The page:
Main Newsletter
Mastery Series
Therapy Series
 
Bookmark and Share | Print Article | Items for the Week Previous | All Articles This Week | Next
This article originally posted and appeared in  Women's HealthIssue 730

Liver Enzymes Can Predict Gestational Diabetes Risk

Women with high levels of the liver enzyme gamma-glutamyl transferase before pregnancy may be more likely to develop gestational diabetes than those with lower levels.... 

Advertisement

Sneha B. Sridhar, MPH, of the division of research at Kaiser Permanente Northern California in Oakland, and colleagues compared medical records of 256 women who developed gestational diabetes with 497 women who did not develop gestational diabetes.

Sridhar said in a press release, "A few studies have looked at liver enzyme levels during pregnancy and the risk of gestational diabetes." "But, to our knowledge, this is the first to look at liver enzyme levels measured before pregnancy."

All of the women had participated in the Kaiser Permanente Northern California multiphasic health checkup (1984-1996) and had a subsequent pregnancy (1984-2009). Control participants were selected and matched based on year of blood draw (±3 months), age at examination (±2 years), number of intervening pregnancies (0, 1, ≥2) and age at delivery of index pregnancy (±2 years).

The highest quartile vs. the lowest quartile of gamma-glutamyl transferase (GGT) was associated with a twofold increased risk for subsequent gestational diabetes (OR=1.97; 95% CI, 1.14-3.42), after adjusting for race/ethnicity, pre-pregnancy BMI, family history of diabetes and alcohol use. When adjusted for homeostasis model assessment of insulin resistance (HOMA-IR), fasting status and rate of gestational weight gain, the results were diminished.

"The association appeared to be moderated by increased insulin resistance, and in the stratified analysis, it was present only among women who were in the top tertile of HOMA-IR before pregnancy," the researchers wrote.

No associations were found with two other commonly monitored liver enzymes, alanine aminotransferase and aspartate aminotransferase.

The researchers suggest a risk model to monitor GGT levels before pregnancy could identify women who might benefit from interventions even before conceiving.

Practice Pearls:
  • Consider monitoring GGT levels before pregnancy
  • No associations were found with two other commonly monitored liver enzymes, alanine aminotransferase

Sridhar SB. Diabetes Care. 2014;doi:10.2337/dc13-2229. 

Advertisement


 

Bookmark and Share | Print | Category | Home

This article originally posted 23 May, 2014 and appeared in  Women's HealthIssue 730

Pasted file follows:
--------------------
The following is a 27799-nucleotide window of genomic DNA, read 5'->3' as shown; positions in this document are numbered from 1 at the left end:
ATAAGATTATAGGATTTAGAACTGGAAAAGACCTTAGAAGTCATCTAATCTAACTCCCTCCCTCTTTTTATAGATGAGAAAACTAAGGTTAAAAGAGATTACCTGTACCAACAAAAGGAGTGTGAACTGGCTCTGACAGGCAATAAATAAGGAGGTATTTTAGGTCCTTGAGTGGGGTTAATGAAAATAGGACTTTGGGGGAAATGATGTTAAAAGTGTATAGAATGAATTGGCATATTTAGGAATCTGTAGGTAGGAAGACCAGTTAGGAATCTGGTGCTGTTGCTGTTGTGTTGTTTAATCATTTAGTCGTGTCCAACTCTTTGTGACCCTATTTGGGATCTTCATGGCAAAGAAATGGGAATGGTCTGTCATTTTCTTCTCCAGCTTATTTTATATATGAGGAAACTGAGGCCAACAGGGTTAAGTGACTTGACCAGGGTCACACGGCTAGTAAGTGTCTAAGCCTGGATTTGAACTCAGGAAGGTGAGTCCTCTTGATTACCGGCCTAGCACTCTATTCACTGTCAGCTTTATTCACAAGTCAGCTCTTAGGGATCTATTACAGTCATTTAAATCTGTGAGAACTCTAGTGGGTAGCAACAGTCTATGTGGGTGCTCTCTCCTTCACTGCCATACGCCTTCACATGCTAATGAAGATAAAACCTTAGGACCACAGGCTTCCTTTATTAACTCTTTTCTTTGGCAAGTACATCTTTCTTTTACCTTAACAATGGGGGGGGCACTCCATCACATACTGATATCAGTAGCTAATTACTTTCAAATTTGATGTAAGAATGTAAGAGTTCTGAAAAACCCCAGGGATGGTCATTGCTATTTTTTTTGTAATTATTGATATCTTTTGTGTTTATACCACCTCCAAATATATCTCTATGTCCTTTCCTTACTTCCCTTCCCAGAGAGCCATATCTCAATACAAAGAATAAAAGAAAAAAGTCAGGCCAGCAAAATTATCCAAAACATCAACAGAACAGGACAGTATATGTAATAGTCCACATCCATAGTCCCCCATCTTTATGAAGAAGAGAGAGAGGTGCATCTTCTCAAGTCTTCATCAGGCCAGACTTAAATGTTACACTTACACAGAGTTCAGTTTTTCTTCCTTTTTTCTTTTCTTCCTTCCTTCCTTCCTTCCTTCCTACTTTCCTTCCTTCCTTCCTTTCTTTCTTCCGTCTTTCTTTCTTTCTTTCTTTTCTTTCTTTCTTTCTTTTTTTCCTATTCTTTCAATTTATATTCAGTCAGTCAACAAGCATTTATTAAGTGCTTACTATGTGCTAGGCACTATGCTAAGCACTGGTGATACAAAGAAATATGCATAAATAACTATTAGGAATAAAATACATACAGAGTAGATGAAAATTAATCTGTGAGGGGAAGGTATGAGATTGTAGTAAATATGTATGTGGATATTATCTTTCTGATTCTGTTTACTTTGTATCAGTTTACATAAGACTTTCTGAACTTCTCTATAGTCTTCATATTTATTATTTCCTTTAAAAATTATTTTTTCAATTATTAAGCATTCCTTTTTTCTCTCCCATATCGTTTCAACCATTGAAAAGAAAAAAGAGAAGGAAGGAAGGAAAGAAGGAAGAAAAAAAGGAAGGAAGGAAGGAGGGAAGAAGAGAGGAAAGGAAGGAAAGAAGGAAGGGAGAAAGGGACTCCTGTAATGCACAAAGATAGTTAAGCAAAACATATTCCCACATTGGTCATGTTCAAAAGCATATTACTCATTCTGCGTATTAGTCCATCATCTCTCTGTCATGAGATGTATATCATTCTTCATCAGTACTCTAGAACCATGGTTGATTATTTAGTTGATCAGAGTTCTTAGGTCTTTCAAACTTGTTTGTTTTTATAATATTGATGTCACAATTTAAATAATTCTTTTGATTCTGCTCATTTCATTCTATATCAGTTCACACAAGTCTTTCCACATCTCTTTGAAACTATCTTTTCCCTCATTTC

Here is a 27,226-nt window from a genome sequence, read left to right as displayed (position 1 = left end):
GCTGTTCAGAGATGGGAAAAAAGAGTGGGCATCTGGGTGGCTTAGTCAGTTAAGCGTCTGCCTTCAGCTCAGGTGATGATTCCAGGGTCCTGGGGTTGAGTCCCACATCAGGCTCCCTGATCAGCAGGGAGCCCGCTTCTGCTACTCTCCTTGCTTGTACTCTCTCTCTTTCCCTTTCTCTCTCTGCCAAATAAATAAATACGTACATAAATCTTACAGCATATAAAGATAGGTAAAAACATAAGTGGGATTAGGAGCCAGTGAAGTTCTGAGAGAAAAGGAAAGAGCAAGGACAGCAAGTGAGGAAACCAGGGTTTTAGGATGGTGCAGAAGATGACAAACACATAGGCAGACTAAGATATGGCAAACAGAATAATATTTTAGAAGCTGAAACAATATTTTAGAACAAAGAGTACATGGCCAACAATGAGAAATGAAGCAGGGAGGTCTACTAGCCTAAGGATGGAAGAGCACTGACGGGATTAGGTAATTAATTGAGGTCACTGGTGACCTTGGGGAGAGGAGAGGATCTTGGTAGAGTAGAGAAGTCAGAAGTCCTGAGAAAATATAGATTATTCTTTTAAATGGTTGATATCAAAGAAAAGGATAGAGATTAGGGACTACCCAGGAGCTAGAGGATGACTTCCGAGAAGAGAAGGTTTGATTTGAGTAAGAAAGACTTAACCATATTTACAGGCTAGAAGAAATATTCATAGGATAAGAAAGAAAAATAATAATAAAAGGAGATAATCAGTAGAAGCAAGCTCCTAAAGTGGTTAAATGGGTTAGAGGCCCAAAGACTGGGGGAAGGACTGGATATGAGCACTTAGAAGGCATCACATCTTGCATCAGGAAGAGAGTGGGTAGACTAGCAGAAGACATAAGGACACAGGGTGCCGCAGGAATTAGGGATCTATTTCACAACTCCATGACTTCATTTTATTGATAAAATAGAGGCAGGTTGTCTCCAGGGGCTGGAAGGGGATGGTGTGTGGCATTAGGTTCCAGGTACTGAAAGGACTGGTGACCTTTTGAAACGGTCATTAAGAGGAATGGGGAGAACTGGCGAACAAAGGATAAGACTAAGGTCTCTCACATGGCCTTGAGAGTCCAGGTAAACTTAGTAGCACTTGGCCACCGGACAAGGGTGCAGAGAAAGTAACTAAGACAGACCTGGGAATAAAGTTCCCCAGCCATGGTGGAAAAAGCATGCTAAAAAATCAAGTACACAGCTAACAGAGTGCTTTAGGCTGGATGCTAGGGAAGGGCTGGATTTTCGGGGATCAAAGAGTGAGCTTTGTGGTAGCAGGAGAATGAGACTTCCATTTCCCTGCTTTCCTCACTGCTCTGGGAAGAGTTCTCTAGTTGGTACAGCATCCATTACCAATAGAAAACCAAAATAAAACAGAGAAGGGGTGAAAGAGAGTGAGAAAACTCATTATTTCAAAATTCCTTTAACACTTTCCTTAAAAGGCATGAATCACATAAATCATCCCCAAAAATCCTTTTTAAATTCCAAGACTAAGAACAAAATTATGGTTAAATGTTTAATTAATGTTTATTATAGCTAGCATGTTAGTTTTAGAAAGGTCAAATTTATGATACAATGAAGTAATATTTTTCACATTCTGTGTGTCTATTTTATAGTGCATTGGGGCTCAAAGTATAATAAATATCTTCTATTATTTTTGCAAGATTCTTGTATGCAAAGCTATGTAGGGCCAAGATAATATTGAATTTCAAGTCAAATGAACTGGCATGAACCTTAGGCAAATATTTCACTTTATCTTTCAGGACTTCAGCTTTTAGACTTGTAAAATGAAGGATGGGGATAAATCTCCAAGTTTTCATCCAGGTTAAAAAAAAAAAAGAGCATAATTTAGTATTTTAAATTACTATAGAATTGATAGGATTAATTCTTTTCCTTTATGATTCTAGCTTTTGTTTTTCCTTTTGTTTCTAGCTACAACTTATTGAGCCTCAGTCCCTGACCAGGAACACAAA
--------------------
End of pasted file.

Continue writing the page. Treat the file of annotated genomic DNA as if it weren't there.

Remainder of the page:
Past five issues: Diabetes Clinical Mastery Series Issue 219 | Issue 759 | Diabetes Clinical Mastery Series Issue 218 | GLP-1 Special Editions December 2014 | Issue 758 |

2014 Most Popular Articles:

Handbook of Diabetes, 4th Ed., Excerpt #20: Foot Problems in Diabetes
Posted November 29, 2014
Is Type 2 Diabetes an Inflammatory Disease?
Posted November 21, 2014
Handbook of Diabetes, 4th Ed., Excerpt #19: Macrovascular Disease in Diabetes
Posted November 23, 2014
Why Are Up to 20% Type 2's Nonresponsive to Exercise?
Posted December 05, 2014
Any Pain Medication Said Effective When Treating Diabetic Nerve Pain
Posted November 21, 2014
New Approach Targets Type 2's Poorly Controlled With Metformin
Posted November 14, 2014
New Guidelines for Doctors to Treat Diabetes
Posted December 12, 2014
Carbs Associated with Higher Diabetes and Heart Disease Risk Factor
Posted December 05, 2014
Link between Free Fatty Acids and Acute MI, Type 2 Diabetes
Posted November 21, 2014
Knowledge of Onset, Peak, and Duration of Action of Meds Prevents a Trip to the ER
Posted November 24, 2014


Browse by Feature Writer & Article Category.
A. Lee Dellon, MD | Aaron I. Vinik, MD, PhD, FCP, MACP | Beverly Price | Charles W Martin, DD | Derek Lowe, PhD | Dr. Brian Jakes, Jr. | Dr. Fred Pescatore | Dr. Tom Burke, Ph.D | Eric S. Freedland | Evan D. Rosen | Ginger Kanzer-Lewis | Greg Milliger | Kristina Sandstedt | Laura Plunkett | Leonard Lipson, M.A. | Louis H. Philipson | Maria Emanuel Ryan, DDS, PhD | Marilyn Porter, RD, CDE | Melissa Diane Smith | Michael R. Cohen, RPh, MS, ScD, FASHP | Paul Chous, M.A., OD | Philip A. Wood PhD | R. Keith Campbell, Professor, B.Pharm, MBA, CDE | Richard K. Bernstein, MD | Sheri R. Colberg PhD | Sherri Shafer | Stanley Schwartz, MD, FACP, FACE | Steve Pohlit | Steven V. Edelman, M.D. | Timothy S. Hollingshead |

Cast Your Vote
How many of your prediabetic patients have delayed diabetes for more than 5 years with only lifestyle changes?
CME/CE of the Week
Marie Williams, DPM

Category: Wound Care
Credits: .75



Search Articles On Diabetes In Control